Over the last several months I have been getting into blues, r&b, soul, and funk. I was recently able to get my hands on “Otis Redding’s Greatest Hits,” Sam Cooke - “Portrait of a Legend 1951-1964,” and Stevie Wonder - “Songs in the Key of Life.” On my computer I have various tracks by BB King, George Clinton, Koko Taylor, Wilson Pickett, and Earth, Wind and Fire. I’m sure this only touches the surface of what’s out there. What else do you think I might enjoy?
Searching, because I know we’ve done this before…Here ya go.
You need some early Bob Dylan - specifically Highway 61 Revisited
You also might want to delve into swing and zydeco - very cool music
I strongly, strongly recommend Louis Jordan and T-Bone Walker - both did Jump Blues - basically blues for a full swing band orchestration.
Get No Moe! the best of Louis Jordan - it sounds like the best party you’ve ever been to. Ever heard Joe Jackson’s Beat Crazy? He was doing his best Louis Jordan? How about the swing craze from a few years back? Same thing.
T-Bone Walker was the first electric bluesman - came from Texas - taught folks like Albert King and Gatemouth Brown, ended up in LA and just smoked. I have the Complete Imperial Recordings, but there are a number of great collections out there…
If you don’t have James Brown - 20 All-Time Greatest Hits - go buy it. Now. Just take your fingers off the keyboard and go get it. Now. Really.
Same with What’s Going On by Marvin Gaye. Buy it. Immediately.
Don’t make me keep going - I will spend your full budget.
It’s not entirely clear whether the you want general recommendations, or recommendations for the specific genres you mentioned.
There seems to be a lot of crossover in the genres I mentioned, so general, to start off with.
A lot of people left to go in the vein of the original desiderata. Lloyd Glenn. Hank Mobley (“Dippin’,” e.g.). Charles Brown. Don Wilkerson (with Sonny Clark). Jack McDuff.
Maybe it’s better to go deeper into your own record collection, really understand what about that music makes you dig it. No? You can learn a lot from listening to one record, provided you’re really listening (to the harmony, to the rhythm, to the melodic patterns or motifs which unfold over the course of a good solo).
There is something to the notion that listening to more records will increase your enjoyment, but if you understand the music to which you listen, it’s a lock that you’ll better discover whole swaths of music which may not be evident from the perspective of a merely casual – therefore inattentive – listener.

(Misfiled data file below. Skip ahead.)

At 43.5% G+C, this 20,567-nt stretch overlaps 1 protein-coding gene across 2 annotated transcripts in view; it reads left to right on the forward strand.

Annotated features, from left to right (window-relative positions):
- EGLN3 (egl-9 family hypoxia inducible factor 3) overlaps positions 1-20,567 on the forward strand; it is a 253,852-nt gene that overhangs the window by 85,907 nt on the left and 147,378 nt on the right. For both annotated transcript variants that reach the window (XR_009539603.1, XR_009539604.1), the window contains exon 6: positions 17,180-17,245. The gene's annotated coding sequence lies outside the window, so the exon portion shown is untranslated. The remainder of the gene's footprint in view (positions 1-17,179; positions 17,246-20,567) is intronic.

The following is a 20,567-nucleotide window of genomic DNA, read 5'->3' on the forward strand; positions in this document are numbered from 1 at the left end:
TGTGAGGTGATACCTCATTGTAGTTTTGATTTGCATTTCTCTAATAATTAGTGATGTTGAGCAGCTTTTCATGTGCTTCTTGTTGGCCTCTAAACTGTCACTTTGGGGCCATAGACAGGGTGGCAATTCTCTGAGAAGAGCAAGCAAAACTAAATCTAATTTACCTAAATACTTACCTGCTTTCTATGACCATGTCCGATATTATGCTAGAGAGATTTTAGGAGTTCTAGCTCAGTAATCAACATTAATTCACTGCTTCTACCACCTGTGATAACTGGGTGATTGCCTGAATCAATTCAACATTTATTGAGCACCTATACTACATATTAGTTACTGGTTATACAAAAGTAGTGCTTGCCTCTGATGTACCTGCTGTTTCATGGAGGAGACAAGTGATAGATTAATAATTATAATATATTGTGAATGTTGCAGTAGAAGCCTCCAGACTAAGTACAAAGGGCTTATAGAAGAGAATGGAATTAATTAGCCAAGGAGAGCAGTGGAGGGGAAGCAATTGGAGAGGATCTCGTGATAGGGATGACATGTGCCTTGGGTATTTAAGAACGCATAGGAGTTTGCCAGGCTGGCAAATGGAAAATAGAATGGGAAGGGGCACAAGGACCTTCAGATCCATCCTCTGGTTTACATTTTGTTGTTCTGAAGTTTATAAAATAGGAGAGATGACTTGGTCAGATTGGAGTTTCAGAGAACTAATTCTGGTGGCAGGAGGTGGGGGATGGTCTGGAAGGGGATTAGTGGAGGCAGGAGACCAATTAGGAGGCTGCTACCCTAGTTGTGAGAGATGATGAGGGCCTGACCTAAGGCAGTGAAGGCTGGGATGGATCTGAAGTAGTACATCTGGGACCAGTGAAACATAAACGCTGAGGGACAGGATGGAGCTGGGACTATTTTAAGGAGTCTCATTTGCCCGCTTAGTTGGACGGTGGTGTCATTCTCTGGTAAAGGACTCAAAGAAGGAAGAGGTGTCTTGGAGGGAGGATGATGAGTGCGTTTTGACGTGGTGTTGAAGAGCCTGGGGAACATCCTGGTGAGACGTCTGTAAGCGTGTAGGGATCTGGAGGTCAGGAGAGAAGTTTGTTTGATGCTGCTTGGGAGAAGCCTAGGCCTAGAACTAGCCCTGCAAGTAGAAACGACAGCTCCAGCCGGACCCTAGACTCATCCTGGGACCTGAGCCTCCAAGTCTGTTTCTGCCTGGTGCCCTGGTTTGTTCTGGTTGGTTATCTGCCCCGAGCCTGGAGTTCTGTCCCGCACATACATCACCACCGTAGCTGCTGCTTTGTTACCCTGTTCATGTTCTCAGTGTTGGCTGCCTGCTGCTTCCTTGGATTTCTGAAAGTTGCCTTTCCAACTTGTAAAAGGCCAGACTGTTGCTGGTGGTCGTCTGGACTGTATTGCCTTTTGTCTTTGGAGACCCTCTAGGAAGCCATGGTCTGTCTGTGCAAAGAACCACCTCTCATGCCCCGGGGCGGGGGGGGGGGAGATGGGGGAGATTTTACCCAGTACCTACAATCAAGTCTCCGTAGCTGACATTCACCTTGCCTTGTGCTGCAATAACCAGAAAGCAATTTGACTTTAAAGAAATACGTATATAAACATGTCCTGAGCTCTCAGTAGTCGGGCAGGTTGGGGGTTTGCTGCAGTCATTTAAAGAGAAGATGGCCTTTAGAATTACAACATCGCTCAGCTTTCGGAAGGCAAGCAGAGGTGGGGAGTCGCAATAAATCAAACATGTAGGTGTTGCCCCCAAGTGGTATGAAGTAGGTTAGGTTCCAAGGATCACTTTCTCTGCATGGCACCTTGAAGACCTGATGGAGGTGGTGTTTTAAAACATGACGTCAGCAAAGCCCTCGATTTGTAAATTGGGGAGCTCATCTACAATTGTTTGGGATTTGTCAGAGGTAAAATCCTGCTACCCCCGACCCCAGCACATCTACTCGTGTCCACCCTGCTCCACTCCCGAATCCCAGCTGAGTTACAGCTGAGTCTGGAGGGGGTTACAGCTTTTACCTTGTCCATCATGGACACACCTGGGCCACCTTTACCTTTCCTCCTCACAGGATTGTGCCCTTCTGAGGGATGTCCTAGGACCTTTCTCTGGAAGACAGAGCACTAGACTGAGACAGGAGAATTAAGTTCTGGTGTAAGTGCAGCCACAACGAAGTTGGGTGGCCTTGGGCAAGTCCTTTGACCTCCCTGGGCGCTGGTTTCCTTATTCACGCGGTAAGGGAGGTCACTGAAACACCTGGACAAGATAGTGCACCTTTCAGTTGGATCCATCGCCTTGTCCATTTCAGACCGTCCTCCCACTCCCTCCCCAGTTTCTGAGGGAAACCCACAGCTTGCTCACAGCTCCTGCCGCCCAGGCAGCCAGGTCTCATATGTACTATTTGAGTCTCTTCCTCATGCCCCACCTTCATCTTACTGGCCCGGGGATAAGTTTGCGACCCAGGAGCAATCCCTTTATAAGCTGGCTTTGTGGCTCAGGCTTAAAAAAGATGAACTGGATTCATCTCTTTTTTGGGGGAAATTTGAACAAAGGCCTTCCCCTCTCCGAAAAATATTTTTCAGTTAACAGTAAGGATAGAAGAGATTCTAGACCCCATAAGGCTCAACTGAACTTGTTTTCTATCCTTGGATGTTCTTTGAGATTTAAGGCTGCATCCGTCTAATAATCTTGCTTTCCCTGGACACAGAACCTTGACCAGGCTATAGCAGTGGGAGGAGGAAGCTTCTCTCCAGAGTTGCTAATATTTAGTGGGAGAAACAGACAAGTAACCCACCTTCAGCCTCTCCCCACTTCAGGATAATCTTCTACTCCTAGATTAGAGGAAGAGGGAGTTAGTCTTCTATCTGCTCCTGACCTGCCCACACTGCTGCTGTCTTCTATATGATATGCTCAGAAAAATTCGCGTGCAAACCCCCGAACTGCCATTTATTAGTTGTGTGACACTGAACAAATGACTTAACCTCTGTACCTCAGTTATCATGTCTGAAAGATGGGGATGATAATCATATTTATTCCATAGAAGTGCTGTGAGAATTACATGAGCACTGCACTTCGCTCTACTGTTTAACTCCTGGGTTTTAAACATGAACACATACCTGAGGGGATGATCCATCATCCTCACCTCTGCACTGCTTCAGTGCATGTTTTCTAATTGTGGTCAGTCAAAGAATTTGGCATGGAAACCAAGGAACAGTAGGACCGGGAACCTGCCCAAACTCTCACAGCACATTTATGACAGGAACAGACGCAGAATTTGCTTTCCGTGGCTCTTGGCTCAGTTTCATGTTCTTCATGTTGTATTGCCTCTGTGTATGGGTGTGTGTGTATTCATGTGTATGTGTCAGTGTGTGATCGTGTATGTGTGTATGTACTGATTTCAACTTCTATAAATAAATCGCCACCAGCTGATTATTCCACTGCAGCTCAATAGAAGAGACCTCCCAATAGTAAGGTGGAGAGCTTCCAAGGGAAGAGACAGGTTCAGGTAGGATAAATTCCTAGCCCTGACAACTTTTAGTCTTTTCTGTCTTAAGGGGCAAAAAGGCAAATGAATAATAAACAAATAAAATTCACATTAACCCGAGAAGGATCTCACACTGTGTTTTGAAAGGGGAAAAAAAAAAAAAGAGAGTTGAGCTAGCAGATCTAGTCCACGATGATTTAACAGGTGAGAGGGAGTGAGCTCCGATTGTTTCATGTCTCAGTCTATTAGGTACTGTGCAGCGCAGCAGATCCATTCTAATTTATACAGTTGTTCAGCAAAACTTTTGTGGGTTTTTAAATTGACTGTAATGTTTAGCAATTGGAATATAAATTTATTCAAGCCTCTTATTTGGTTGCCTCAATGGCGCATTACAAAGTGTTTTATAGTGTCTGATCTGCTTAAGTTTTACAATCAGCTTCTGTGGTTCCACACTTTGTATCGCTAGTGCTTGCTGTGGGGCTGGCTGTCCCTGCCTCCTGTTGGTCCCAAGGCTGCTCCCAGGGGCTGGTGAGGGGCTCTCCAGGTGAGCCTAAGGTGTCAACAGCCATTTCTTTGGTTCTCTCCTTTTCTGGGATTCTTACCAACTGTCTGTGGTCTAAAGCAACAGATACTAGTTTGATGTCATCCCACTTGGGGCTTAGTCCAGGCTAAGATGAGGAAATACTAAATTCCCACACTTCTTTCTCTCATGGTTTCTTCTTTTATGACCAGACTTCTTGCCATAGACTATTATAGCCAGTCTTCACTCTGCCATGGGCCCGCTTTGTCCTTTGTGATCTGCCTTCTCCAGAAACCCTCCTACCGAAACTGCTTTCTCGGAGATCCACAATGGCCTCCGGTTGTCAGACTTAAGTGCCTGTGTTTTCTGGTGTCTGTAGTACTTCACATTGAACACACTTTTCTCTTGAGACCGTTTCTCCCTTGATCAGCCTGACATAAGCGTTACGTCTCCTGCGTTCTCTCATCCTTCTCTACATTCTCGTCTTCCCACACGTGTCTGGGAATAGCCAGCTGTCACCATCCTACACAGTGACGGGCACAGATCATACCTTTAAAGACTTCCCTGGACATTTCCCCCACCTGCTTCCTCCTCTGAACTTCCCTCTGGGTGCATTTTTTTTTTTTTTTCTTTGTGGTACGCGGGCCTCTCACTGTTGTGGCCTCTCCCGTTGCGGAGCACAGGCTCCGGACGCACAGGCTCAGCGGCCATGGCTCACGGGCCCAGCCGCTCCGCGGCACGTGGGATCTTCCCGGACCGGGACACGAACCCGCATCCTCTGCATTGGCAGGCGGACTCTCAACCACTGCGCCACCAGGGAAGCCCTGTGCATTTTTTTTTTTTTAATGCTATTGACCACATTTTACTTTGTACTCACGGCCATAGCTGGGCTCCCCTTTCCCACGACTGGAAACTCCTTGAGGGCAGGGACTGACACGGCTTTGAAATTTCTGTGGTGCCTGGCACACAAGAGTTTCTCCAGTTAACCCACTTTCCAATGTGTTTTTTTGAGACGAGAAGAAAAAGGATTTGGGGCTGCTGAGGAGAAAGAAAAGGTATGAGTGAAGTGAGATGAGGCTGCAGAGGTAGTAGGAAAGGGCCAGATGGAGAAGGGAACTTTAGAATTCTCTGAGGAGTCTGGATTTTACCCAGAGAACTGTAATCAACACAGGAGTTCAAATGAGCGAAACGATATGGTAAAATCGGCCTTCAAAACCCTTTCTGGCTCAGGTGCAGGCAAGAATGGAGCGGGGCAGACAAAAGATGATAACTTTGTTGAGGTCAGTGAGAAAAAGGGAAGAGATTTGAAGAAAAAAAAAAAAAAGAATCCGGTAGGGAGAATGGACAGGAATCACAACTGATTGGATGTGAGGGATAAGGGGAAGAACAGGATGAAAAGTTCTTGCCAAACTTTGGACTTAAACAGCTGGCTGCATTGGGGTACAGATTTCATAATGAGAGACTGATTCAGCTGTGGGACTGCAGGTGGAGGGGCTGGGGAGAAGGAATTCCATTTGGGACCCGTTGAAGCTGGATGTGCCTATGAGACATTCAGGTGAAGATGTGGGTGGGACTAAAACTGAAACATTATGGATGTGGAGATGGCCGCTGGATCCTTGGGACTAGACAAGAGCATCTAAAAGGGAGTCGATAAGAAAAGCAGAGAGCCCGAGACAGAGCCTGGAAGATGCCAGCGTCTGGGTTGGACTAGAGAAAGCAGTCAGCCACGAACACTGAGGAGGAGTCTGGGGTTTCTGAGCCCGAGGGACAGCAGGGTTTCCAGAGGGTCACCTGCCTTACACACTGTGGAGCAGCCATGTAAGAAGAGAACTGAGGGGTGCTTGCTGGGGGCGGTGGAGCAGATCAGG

Well, duh! There’s ultrafilter’s extremely cool SDMB music project - check out his sig and let your fingers do the walking!!
Funkadelic: Maggotbrain. If you don’t already have this one get it immediately.
Also, I really like Al Green, and not just “Let’s Stay Together”. His greatest hits album is pretty damn good. I’d recommend it.
Superfly, Curtis Mayfield.
Eva Cassidy. Start with “Woodstock” (yes, the old Joni Mitchell song), “The Letter”, and “Ain’t No Sunshine” off Time After Time; “People Get Ready”, “Blue Skies”, “Fields of Gold”, and “Oh, Had I a Golden Thread” off Live at Blues Alley, “Imagine” off Imagine, and “Wade in the Water” off Songbird.
Gil Scott-Heron, who combined Funk grooves with Jazz harmonies and the sort of political commentaries that later grew into Hip-Hop. Very
Also, Tower of Power (the album “Tower of Power” is probably the best place to start) and the Neville Brothers (check out “Yellow Moon”) are two Soul/Funk bands who tend to be underrepresented in most collections
Vouch. Pandora will turn you on to artists that you otherwise might never hear of. Once you find somthing that sounds interesting, a service like www.rhapsody.com (or Yahoo Unlimited or Napster or Virgin or, heck, there is probably a lot of them available) can let you be more specific about what you want to listen to. Once you get set up with something like Rhapsody, it’s like being in a candy store. You can probably listen to every artist suggested so far.